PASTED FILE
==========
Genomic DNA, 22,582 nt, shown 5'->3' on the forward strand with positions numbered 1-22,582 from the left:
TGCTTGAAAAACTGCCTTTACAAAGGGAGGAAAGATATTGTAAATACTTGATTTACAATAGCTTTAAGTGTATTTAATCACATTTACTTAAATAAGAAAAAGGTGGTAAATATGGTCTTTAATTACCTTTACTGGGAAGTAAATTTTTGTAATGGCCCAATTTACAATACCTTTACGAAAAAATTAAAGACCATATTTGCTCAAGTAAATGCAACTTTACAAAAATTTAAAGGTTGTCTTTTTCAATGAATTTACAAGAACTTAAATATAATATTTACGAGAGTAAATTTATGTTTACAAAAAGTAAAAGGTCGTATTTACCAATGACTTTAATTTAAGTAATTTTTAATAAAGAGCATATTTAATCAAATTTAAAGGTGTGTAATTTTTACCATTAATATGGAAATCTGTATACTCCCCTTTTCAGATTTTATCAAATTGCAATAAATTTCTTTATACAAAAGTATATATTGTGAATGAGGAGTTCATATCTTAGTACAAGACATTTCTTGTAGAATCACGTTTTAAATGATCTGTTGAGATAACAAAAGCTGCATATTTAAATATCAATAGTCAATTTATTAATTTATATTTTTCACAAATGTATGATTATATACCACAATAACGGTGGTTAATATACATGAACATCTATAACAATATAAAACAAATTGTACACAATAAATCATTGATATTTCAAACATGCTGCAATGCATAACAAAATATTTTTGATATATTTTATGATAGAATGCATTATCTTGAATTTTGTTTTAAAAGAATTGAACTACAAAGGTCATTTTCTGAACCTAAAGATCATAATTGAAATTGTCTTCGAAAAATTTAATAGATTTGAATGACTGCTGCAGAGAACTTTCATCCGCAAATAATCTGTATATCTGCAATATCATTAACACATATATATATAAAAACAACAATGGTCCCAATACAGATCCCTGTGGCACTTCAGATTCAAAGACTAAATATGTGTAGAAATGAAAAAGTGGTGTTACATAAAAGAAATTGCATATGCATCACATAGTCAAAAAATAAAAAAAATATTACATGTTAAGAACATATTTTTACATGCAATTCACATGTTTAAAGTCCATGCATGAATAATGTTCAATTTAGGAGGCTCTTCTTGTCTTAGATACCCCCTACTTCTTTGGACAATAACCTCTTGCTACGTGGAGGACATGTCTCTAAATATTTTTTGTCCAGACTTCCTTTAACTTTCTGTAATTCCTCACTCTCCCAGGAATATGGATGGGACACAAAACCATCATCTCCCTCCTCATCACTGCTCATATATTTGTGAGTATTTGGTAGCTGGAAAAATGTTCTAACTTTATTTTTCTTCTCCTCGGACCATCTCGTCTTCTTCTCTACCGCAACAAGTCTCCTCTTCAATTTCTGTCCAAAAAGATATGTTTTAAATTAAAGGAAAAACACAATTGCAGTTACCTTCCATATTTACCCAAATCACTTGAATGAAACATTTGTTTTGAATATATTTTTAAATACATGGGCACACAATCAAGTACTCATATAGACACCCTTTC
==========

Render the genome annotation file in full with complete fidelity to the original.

Genomic DNA, 22,582 nt, shown 5'->3' on the forward strand with positions numbered 1-22,582 from the left:
TGCTTGAAAAACTGCCTTTACAAAGGGAGGAAAGATATTGTAAATACTTGATTTACAATAGCTTTAAGTGTATTTAATCACATTTACTTAAATAAGAAAAAGGTGGTAAATATGGTCTTTAATTACCTTTACTGGGAAGTAAATTTTTGTAATGGCCCAATTTACAATACCTTTACGAAAAAATTAAAGACCATATTTGCTCAAGTAAATGCAACTTTACAAAAATTTAAAGGTTGTCTTTTTCAATGAATTTACAAGAACTTAAATATAATATTTACGAGAGTAAATTTATGTTTACAAAAAGTAAAAGGTCGTATTTACCAATGACTTTAATTTAAGTAATTTTTAATAAAGAGCATATTTAATCAAATTTAAAGGTGTGTAATTTTTACCATTAATATGGAAATCTGTATACTCCCCTTTTCAGATTTTATCAAATTGCAATAAATTTCTTTATACAAAAGTATATATTGTGAATGAGGAGTTCATATCTTAGTACAAGACATTTCTTGTAGAATCACGTTTTAAATGATCTGTTGAGATAACAAAAGCTGCATATTTAAATATCAATAGTCAATTTATTAATTTATATTTTTCACAAATGTATGATTATATACCACAATAACGGTGGTTAATATACATGAACATCTATAACAATATAAAACAAATTGTACACAATAAATCATTGATATTTCAAACATGCTGCAATGCATAACAAAATATTTTTGATATATTTTATGATAGAATGCATTATCTTGAATTTTGTTTTAAAAGAATTGAACTACAAAGGTCATTTTCTGAACCTAAAGATCATAATTGAAATTGTCTTCGAAAAATTTAATAGATTTGAATGACTGCTGCAGAGAACTTTCATCCGCAAATAATCTGTATATCTGCAATATCATTAACACATATATATATAAAAACAACAATGGTCCCAATACAGATCCCTGTGGCACTTCAGATTCAAAGACTAAATATGTGTAGAAATGAAAAAGTGGTGTTACATAAAAGAAATTGCATATGCATCACATAGTCAAAAAATAAAAAAAATATTACATGTTAAGAACATATTTTTACATGCAATTCACATGTTTAAAGTCCATGCATGAATAATGTTCAATTTAGGAGGCTCTTCTTGTCTTAGATACCCCCTACTTCTTTGGACAATAACCTCTTGCTACGTGGAGGACATGTCTCTAAATATTTTTTGTCCAGACTTCCTTTAACTTTCTGTAATTCCTCACTCTCCCAGGAATATGGATGGGACACAAAACCATCATCTCCCTCCTCATCACTGCTCATATATTTGTGAGTATTTGGTAGCTGGAAAAATGTTCTAACTTTATTTTTCTTCTCCTCGGACCATCTCGTCTTCTTCTCTACCGCAACAAGTCTCCTCTTCAATTTCTGTCCAAAAAGATATGTTTTAAATTAAAGGAAAAACACAATTGCAGTTACCTTCCATATTTACCCAAATCACTTGAATGAAACATTTGTTTTGAATATATTTTTAAATACATGGGCACACAATCAAGTACTCATATAGACACCCTTTC